Our Christmas present to all Danish hearts is 20 million DKK

We will be granting 20 million DKK to research within cardiovascular disease – this is a huge Christmas present for all Danish hearts. In this first round of applications, 20 projects (PhD and Postdoc.) will receive a grant.

A new Danish academy within cardiovascular diseases was launched at the beginning of this year. Now, 20 young researchers will be the first to receive grants from the Danish Cardiovascular Academy.

“We will be granting 20 million DKK to research within cardiovascular disease – this is a huge Christmas present for all Danish hearts,” says Christian Aalkjær, executive managing director, Danish Cardiovascular Academy.

Education of more cardiovascular researchers

The purpose of the Danish Cardiovascular Academy is to educate more cardiovascular researchers and raise the level of their education with courses and training. Thus, the academy will combat one of the deadliest diseases in Denmark.

One of four Danes dies of cardiovascular disease. However, more than half a million Danes live with cardiovascular disease (Hjerteforeningen.dk/Hjerter i tal). 25 years ago cardiovascular disease was the most common cause of death in Denmark. Since then, we have improved treatment and today, cancer is the most common cause of death, and more people live longer with their cardiovascular disease according to Christian Aalkjær.

Research is crucial

“Research has been crucial to our understanding of how cardiovascular disease develops and thereby we have been able to treat this disease more effectively. We have also developed fantastic drugs which for example means that we can survive an acute myocardial infarction today,” says Christian Aalkjær.

In the first out of five award rounds, the Danish Cardiovascular Academy has received 100 applications and selected the 20 best projects. The academy is supported by the Novo Nordic Foundation and the Danish Heart Foundation enabling this boost of research.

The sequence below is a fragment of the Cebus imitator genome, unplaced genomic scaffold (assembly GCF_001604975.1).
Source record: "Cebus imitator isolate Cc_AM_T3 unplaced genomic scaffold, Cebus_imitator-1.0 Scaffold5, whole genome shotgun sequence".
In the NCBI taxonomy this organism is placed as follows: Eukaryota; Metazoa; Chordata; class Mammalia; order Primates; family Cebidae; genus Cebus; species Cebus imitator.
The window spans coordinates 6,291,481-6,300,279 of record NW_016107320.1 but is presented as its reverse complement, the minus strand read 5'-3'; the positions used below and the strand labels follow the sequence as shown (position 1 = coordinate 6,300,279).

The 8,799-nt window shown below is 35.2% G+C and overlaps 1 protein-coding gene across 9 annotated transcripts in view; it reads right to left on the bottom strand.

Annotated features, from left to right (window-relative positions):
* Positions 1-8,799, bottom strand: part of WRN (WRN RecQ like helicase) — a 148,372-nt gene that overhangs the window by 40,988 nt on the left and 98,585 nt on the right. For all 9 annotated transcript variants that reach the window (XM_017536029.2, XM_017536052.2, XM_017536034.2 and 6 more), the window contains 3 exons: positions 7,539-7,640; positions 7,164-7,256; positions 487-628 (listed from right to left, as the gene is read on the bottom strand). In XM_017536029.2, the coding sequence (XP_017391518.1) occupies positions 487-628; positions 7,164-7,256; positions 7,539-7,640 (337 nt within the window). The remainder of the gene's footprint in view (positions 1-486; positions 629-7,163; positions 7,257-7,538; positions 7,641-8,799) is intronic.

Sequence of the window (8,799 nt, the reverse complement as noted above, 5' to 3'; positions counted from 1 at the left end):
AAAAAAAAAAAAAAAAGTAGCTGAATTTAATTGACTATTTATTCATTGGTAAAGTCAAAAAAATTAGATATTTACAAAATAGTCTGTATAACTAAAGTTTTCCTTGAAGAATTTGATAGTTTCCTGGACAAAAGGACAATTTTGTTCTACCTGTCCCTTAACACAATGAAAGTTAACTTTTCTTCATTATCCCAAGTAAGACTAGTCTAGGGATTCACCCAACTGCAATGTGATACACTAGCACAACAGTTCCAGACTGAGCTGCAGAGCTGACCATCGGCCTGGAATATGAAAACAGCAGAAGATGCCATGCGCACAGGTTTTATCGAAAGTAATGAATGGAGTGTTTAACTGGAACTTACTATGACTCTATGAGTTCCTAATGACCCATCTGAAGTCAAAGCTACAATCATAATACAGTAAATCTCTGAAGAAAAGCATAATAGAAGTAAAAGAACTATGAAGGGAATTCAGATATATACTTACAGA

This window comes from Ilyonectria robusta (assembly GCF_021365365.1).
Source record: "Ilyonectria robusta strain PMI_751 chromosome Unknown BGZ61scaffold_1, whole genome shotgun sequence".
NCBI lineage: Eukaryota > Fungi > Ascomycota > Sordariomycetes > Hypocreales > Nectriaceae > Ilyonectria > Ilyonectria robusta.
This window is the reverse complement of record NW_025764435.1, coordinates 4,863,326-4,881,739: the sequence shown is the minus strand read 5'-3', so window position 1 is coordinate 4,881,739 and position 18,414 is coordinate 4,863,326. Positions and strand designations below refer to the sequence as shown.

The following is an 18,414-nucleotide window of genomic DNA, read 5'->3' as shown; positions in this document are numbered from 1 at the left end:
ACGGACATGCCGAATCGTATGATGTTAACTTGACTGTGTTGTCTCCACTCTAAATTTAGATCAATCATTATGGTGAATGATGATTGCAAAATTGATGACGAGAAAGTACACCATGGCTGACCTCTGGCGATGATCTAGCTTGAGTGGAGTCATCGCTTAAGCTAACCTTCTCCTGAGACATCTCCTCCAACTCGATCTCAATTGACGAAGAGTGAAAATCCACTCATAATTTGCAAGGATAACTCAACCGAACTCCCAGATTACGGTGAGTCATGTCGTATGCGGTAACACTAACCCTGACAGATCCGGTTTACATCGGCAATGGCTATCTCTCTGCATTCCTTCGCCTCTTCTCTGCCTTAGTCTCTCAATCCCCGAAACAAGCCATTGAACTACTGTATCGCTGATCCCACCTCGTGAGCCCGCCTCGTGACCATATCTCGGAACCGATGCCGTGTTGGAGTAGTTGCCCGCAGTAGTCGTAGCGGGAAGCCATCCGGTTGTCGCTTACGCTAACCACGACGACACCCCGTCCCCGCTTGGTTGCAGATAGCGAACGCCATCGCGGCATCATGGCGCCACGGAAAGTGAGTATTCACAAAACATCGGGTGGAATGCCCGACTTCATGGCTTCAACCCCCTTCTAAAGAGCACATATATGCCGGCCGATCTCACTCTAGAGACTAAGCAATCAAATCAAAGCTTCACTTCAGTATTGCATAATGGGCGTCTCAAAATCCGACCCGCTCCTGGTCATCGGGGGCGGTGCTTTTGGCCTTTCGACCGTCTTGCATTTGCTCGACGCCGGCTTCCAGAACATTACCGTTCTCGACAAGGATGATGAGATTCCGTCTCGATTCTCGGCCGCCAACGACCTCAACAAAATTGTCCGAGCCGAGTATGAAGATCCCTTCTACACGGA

"We are incredibly proud of the collaboration with the academy. If we are to beat heart disease, it is crucial that we invest heavily in research. It can literally be the difference between life and death. We are therefore excited to see the results of the heart research that is possible now thanks to the collaboration with Danish Cardiovascular Academy," says Anne Kaltoft, CEO, Danish Heart Foundation.

High level research

The projects range from major population studies on obesity, disturbances in the circadian rhythm, effects of vitamin K supplementation to analysis of changes in the smallest blood vessels in relation to Alzheimer’s, screening method for aneurysms and many more.

“With these grants, cardiovascular research will continue to be at a high level in Denmark and perhaps reach an even higher level due to the financial and quality injection that the academy has given,” says Christian Aalkjær, Danish Cardiovascular Academy.

The following have received a postdoctoral fellowship:

·         Regitse Højgaard Christensen, Herlev Hospital

·         Christoffer Polcwiartek, Aalborg University Hospital

·         Casper Bang, Bispebjerg and Frederiksberg Hospitals

·         Nikolay Kutuzov, University of Copenhagen

·         Marta Guindo Martínez, Novo Nordisk Foundation Center for Basic Metabolic Research

·         Maria Sofia Espejo, Aarhus University

·         Freja Bach Kampmann, Bispebjerg and Frederiksberg Hospital

·         Sabrina Bech Mathiesen, University of Southern Denmark

The following have received a PhD grant:

·         Rasmus Henrik Reeh, University of Copenhagen

·         Sandra Hummelgaard, Aarhus University

·         Selma Hasific, Odense University Hospital

·         Simon Libak Haugaard, Donnington Grove Equine Hospital, Newbury, Berkshire, UK

·         Henrik Laurits Bjerre, Aarhus University Hospital

·         Katja Thorøe Michler, University of Copenhagen

·         Katja Vu, Gentofte Hospital

·         Katrine Aagaard Myhr, Rigshospitalet

·         Kristina Cecilia Miger, Bispebjerg Hospital

·         Kristoffer Grundtvig Skaarup, Gentofte Hospital

·         Nicolai Bjødstrup Palstrøm, University of Southern Denmark

·         Pauline Kromann, Herlev Hospital

Danish version of Press Release